We are trying our best, from Mobile to Huntsville, to build something very special in this state. A brighter future for Alabama, filled with exciting jobs, new industries, economic growth and revolutionary discoveries. We are trying to build an Alabama where every person can be equally and individually valued. A unique, vibrant future for Alabama that our descendants can be proud of. One where my children and grandchildren won't have to have the conversations I do extolling the virtues of this state to overcome its dirty, tarnished history.
But you are sabotaging that. Your actions and threats are endangering that cause and hurting the state of Alabama. I would respectfully ask that you stop and consider your position.
Mr. Moore, I am not asking you to like gay people. I am not asking you to approve of them. I'm not asking you to preside over gay marriages. The Supreme Court has declared that marriage must be available to all - I am not asking you to approve of that, either. I'm not asking you to do anything other than obey your oath and the laws of our great nation, the United States of America.
You took an oath to uphold the laws of this state and this nation, and I expect you as an elected official to honor your oath, even if you don't agree with the laws you are required to follow. And, I would remind you that we have a a process in place already to deal with Supreme Court decisions that you don't approve of and you are more than welcome to try it. Athough, I would warn you, public opinion would be against you.
But willfully and openly defying the Supreme Court of the United States is a chapter in our history that Alabama does not need to repeat. It didn't end well the last time someone from Alabama tried it and we are, and rightfully should be, past that.
In short, all I'm asking you to do is not hurt and embarrass Alabama any further by openly defying the Supreme Court. We are good on the hurt and embarrassment. We have had enough of that to last a good long time and we don't need any more. Please don't add yet another shameful chapter to Alabama's history.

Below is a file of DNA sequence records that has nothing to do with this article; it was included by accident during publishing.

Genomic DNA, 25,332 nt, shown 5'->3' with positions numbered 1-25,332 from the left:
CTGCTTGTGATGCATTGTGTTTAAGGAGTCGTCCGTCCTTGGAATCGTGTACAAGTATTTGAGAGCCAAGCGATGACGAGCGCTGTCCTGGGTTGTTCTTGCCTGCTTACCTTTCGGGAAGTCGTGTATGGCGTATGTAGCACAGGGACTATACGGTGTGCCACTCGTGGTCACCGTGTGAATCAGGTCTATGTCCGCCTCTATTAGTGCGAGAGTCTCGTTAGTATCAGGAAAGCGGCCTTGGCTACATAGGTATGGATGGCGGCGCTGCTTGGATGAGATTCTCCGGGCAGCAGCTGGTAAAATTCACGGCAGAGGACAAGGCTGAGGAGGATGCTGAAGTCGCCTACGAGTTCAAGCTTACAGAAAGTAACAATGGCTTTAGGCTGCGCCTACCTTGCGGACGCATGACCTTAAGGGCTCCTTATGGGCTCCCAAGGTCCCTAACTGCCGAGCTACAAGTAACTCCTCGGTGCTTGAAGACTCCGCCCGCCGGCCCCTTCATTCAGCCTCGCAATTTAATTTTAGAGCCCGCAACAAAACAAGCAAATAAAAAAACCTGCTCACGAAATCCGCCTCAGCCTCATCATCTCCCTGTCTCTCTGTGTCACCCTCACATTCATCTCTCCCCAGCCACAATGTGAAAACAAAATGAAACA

In his final years, George Wallace recanted his views and asked for forgiveness from African Americans. And rightfully he should have because at the time his views were repulsive and they have only become more repulsive with time. But the people of Alabama are still living with George Wallace's actions and everything that he stood for. For so many people, their image of our state - their only image of our state - is George Wallace standing in the schoolhouse door.
Mr. Moore, much like George Wallace, you are in the hot forge of history right now. And like George Wallace, you have a decision to make. But importantly, you have an opportunity, right now, to learn from George Wallace's sins and skip that step. To skip waiting 35 years to ask for forgiveness on your deathbed, before history remembers you the same way it remembers him. You have the opportunity to spare the state of Alabama further embarrassment, further infamy and futher economic and social damage.
Most importantly, you have an opportunity, right now, to do the right thing and obey the law.
Please, for the good of our state, make the right decision.
Edit June 29th: WOW! This post has really taken off! It has roughly multiplied the traffic to my simple little tech blog by 20 times!
The point of this post is not to discuss gay marriage. Take gay marriage out of it and replace it with any other issue and it would be the same. It’s not relevant what you, I or Roy Moore thinks of the gay marriage verdict, although I do support it. The verdict exists. It is law now. What I don’t want is Roy Moore openly defying a superior court and bringing further shame on Alabama. We’re past that now.
If he (or you) disagree with the verdict, there is a proper, legal way within the framework of our government to address it. And he (and you) are welcome to attempt to follow Article V of the Constitution. But good luck. It’s only happened 27 times in 228 years.